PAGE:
I have never had a stator fail, but the way some owners are replacing them is ridiculous. Doing it that way guarantees an engine full of aluminum shavings. That mod actually does work, IF you pull the engine the first time, do the mod (away from the bike) then if the stator fails again, you don't have to pull the engine.

Despite it's issues, the Vulcan 750 is a good bike. I have bought 2 brand new ones. I wouldn't have bought the second one if I had not liked the first one so well, and I sold it with 80,000 miles on it, so I knew it well.

Compared to modern cruisers it has several advantages. It has cast wheels with tubeless tires, a centerstand, full instrumentation, it is EXTREMELY comfortable (you can ride it until you are to exhausted to ride anymore, and still not be in pain) and it easily keeps up with freeway traffic. It will cruise at 80 mph all day, and have no problem doing it. It runs a 12 second quarter mile. It handles better than most of today's cruisers. I have heard that the Yamaha V-Star 950 is not a big enough bike to ride cross country on. The Honda Shadow 750 barely has enough power to get out of it's own way.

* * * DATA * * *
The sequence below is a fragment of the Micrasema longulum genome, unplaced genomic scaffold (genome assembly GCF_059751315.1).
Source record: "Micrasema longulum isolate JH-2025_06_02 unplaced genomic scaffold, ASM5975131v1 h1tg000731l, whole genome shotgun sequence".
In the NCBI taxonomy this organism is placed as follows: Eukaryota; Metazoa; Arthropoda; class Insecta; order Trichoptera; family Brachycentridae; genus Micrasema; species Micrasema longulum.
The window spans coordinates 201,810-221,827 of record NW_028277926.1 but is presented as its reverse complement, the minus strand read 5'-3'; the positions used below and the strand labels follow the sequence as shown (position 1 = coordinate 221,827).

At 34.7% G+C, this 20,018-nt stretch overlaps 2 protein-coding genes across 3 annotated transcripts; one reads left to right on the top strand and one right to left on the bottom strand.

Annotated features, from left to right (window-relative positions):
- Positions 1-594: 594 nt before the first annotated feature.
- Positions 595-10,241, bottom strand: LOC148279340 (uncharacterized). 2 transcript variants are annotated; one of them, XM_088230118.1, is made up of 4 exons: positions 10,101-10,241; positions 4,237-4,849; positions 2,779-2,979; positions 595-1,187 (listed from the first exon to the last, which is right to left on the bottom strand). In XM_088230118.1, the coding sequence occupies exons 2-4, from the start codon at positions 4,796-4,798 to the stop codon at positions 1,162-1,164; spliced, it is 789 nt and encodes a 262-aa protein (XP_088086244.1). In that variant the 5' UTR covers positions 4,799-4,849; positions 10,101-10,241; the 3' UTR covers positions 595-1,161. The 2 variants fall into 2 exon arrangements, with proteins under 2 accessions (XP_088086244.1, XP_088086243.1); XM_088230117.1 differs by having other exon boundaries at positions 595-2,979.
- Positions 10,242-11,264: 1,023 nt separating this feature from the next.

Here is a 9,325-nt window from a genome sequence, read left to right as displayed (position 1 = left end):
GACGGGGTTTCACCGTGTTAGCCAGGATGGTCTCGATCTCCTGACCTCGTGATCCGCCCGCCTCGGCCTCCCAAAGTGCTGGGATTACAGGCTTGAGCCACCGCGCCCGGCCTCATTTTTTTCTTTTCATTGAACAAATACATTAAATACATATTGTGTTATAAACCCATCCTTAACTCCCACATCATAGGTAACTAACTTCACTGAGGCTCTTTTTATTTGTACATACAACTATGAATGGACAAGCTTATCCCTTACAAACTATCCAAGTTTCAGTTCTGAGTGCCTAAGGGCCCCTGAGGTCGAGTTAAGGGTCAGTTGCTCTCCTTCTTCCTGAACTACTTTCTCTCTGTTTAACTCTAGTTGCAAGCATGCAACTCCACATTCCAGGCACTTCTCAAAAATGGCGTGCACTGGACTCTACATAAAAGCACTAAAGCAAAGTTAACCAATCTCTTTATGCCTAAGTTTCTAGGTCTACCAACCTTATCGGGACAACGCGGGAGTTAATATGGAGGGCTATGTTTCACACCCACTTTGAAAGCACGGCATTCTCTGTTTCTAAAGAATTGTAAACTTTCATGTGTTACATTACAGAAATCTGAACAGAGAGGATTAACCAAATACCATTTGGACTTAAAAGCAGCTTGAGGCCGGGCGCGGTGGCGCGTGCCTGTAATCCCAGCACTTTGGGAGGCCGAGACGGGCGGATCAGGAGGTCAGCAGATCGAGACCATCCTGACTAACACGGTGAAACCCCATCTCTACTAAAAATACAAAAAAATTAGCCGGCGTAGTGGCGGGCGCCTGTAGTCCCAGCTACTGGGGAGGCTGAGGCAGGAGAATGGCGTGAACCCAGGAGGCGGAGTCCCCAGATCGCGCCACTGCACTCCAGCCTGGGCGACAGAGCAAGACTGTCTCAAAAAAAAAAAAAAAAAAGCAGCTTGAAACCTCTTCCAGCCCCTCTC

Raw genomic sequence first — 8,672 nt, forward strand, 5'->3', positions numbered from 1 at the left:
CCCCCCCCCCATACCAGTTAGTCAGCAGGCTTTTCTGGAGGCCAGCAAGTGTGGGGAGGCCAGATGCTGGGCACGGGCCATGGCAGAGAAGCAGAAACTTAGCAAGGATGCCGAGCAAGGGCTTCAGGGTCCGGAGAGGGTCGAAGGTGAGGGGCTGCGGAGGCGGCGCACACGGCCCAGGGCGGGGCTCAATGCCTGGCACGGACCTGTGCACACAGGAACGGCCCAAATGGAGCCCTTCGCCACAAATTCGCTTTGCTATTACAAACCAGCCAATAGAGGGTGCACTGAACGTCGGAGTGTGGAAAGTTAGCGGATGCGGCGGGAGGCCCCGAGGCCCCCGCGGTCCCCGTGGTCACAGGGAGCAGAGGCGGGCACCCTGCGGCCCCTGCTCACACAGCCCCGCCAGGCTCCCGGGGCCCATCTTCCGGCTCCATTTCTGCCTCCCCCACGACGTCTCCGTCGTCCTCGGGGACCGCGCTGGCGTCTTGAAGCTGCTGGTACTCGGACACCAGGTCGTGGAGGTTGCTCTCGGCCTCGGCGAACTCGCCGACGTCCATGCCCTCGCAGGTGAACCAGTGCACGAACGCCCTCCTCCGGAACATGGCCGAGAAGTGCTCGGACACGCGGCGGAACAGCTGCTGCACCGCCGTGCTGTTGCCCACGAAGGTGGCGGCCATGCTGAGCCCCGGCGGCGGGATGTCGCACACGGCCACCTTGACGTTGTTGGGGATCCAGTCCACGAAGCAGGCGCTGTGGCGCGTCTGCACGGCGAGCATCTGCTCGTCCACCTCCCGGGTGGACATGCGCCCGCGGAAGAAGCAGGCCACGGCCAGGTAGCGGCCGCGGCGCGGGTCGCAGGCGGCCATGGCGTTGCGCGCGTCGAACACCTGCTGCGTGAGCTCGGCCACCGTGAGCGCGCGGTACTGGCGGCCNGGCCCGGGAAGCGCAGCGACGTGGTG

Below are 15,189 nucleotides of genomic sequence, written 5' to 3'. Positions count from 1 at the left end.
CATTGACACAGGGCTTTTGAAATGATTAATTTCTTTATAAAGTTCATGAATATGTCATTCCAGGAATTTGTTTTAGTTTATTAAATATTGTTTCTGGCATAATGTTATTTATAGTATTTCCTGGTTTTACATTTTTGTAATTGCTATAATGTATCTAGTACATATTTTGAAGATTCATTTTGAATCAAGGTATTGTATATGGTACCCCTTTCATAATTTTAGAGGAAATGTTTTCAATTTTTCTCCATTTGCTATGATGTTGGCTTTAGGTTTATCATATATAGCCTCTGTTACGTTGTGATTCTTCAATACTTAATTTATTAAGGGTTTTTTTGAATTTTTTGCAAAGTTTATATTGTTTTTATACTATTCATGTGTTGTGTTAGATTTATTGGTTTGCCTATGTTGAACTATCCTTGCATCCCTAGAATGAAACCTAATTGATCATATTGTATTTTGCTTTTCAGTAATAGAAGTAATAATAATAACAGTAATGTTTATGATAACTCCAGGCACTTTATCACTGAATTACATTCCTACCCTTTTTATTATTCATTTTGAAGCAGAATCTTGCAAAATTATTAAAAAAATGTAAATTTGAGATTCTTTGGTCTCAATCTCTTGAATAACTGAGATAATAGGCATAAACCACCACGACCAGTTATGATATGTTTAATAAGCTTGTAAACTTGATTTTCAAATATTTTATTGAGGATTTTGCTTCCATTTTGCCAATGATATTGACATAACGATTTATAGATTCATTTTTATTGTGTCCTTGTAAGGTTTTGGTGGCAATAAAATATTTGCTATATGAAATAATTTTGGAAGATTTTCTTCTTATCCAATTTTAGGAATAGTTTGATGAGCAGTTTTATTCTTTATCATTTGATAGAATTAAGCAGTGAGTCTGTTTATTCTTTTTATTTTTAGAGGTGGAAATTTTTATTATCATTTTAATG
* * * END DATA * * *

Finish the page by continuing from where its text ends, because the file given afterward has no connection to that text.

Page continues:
The older generation of 750 cruisers, like the Vulcan, the original Shadow, the Suzuki intruder, and the Yamaha Virago, did not have this problem. They were perfectly capable as cross country bikes. They made as much power as many 750cc inline fours. But they did not look or sound like Harleys, and that is what killed them.

While I am still a member of vn750.com, it is not the forum it used to be. It should be renamed howtodestroyyourvn750.com. Most of the members are busy hacking their bikes up. The "earshave" is the most common mod. It involves removing the entire intake system, and using pod filters on the carbs. Gutting the exhaust system is also popular. Then they start crying about why their bikes won't run right. There is still some good information about maintenance and repairs there though.
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Old 12-07-2013, 12:53 PM   #18
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Quote:
Originally Posted by JerryH
Carb removal is actually not that difficult, it's putting them back where the real trouble begins.
I seriously brayed like a mule when I read this.

You're a card sometimes, Jerry.
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Old 12-07-2013, 01:23 PM   #19
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Quote:
Originally Posted by JerryH View Post